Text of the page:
SIGNAL, THE MESSAGING SERVICE, HAD AN EASY WAY TO TELL HOMELAND SECURITY TO GET LOST
So you may not have heard about the messaging service, Signal. Shoot, until a couple months ago, neither had I. But the idea that people need messaging services that are actually private won’t ever go away. Why? Because there are folks in every government from every single country that like the idea of knowing what you say, and who you say it to. If you’d prefer that not to be the case, for whatever reason, you might want to use one, too. But a lot of them are “private” only in theory, and likely not in practice. But Signal just told the US’s Homeland Security to get lost.
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MOST MESSAGING SERVICES ARE ANONYMOUS IN NAME ONLY, BUT SIGNAL IS THE REAL DEAL
In a legal sense, of course. Signal uses what we call end-to-end encryption, which means it’s, well, totally encrypted. Even more, the messaging service barely stores any user data. In other words, even if someone got access to their user rolls, there wouldn’t be very much there for prying eyes to see. But how much? Well, when someone created an account, and what day that so and so last connected to the Signal service. That’s not much at all. But Homeland Security wants to know what you say, and to who. They got a subpoena on Signal to turn over a lot of info on its users.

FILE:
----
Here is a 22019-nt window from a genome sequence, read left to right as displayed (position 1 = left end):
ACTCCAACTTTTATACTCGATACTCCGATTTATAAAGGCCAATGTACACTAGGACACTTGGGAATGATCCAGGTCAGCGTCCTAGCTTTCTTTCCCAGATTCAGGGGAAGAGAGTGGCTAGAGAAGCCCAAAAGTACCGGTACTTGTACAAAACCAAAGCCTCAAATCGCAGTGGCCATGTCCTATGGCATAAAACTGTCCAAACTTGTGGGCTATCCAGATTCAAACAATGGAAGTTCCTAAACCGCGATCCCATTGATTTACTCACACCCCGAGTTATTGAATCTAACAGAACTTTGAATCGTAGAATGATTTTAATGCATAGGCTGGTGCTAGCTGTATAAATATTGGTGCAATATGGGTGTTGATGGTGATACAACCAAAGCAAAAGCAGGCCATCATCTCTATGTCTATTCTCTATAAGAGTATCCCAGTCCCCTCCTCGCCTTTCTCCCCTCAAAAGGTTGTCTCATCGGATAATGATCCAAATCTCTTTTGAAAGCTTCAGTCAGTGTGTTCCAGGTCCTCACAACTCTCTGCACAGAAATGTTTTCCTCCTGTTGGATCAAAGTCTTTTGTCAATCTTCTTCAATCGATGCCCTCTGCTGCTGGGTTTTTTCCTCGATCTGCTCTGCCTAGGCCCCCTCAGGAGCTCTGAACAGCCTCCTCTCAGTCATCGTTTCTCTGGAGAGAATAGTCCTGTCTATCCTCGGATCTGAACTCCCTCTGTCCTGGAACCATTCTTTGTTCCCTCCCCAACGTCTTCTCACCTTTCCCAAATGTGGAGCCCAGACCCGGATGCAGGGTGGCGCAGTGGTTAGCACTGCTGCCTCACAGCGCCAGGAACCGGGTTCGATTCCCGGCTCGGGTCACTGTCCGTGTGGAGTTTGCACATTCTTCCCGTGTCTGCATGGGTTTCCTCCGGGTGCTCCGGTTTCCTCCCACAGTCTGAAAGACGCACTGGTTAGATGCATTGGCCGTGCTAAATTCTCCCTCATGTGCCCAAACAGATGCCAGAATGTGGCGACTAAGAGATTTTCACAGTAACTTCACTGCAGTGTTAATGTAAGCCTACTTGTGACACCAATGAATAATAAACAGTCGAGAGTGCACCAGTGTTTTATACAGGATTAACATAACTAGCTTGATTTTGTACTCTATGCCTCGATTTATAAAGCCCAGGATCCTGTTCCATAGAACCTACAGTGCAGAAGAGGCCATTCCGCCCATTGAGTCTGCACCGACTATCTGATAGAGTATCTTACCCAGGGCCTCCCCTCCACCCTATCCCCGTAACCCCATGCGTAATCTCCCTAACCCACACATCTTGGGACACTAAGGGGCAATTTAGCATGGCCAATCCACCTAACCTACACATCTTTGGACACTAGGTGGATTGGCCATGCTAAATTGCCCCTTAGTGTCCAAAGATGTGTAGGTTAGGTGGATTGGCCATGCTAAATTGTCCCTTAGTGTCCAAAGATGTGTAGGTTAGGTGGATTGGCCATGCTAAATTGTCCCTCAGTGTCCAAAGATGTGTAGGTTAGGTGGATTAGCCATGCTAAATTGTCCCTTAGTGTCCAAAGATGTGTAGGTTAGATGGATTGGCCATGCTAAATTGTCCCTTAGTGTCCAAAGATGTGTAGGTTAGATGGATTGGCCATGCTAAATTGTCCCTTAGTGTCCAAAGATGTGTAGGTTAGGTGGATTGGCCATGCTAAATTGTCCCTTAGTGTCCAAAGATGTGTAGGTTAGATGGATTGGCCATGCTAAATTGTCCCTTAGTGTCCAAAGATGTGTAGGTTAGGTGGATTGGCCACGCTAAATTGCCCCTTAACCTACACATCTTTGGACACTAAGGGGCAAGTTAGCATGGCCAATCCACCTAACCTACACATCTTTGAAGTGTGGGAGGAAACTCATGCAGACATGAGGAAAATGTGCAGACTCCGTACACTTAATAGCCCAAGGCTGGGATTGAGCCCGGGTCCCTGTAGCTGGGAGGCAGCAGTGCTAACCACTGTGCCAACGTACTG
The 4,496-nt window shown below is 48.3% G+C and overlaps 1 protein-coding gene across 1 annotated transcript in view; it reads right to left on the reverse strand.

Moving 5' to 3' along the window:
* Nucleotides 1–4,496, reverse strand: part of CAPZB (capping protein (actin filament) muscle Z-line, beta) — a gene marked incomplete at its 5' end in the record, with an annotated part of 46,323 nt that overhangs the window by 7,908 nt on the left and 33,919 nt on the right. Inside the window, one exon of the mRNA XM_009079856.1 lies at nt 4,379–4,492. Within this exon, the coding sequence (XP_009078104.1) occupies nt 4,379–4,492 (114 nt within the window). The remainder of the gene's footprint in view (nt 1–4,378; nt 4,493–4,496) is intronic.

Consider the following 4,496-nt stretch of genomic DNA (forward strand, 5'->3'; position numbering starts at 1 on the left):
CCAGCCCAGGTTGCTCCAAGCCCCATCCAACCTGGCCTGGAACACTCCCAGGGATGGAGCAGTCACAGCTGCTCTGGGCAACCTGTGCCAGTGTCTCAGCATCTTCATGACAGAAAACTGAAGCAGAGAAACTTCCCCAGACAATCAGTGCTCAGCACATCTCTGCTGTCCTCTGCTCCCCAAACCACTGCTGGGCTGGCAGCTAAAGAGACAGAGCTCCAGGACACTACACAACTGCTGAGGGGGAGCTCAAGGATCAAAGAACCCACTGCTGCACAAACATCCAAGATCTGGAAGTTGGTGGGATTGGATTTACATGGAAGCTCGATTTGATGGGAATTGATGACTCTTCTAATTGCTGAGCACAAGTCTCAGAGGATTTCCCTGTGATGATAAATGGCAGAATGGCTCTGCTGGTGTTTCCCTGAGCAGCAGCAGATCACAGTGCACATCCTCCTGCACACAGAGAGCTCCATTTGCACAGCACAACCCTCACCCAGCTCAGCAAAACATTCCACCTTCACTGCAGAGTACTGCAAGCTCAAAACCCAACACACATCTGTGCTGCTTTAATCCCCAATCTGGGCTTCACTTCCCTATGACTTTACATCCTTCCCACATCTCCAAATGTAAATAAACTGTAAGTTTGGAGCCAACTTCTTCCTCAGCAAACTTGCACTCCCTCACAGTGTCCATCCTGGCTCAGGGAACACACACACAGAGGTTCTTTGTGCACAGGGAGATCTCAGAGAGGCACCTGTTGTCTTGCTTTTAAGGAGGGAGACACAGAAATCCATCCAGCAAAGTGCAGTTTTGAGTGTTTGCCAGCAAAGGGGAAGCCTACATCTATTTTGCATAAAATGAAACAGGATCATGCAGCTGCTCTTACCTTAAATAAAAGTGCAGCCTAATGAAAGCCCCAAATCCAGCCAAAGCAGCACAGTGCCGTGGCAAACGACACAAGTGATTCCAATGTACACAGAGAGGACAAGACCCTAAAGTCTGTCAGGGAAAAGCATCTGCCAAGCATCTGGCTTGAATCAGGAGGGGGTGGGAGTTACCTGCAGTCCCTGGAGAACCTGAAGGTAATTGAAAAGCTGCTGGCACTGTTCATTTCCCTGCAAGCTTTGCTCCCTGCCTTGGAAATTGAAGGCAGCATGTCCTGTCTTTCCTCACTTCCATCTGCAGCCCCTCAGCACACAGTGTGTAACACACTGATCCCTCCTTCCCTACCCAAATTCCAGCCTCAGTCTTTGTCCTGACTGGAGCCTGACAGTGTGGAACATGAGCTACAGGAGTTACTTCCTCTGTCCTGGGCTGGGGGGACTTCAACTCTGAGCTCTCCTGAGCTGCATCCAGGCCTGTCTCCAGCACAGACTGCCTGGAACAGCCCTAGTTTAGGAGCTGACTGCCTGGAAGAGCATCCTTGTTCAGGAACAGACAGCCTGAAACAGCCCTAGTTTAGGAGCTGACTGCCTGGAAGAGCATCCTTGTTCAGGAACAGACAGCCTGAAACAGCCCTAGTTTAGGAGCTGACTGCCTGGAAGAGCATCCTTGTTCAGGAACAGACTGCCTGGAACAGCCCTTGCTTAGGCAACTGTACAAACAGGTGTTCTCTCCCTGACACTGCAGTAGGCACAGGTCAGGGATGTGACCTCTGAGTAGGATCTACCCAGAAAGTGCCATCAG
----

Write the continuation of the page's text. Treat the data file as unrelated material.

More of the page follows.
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SIGNAL ONLY KNOWS WHEN YOU SIGNED UP, AND WHAT THE LAST DAY WAS YOU SIGNED ON, THAT’S IT
So surely this doesn’t surprise you. The American agency wanted the address of Signal users, copies of their correspondence (as in, your message history and content), and a name to attach to every account. In other words, everything. So Signal asked the ACLU to help them with their reply. Which was, in polite legal terms, to go get lost. But how could they give such a reply? Because Signal simply doesn’t have any of that information. That’s the entire point of their service. Signal doesn’t know what you write, or to whom. It doesn’t know your contacts, your groups, even your profile avatar or what stickers you use. And emoji’s? Nah, not them either.
So yes, some people should receive close looks from authorities. Criminals and terrorists come to mind pretty easily. But this idea that any and everyone is subject to no privacy, with no specific warrant for extra surveillance? That idea needs to get lost.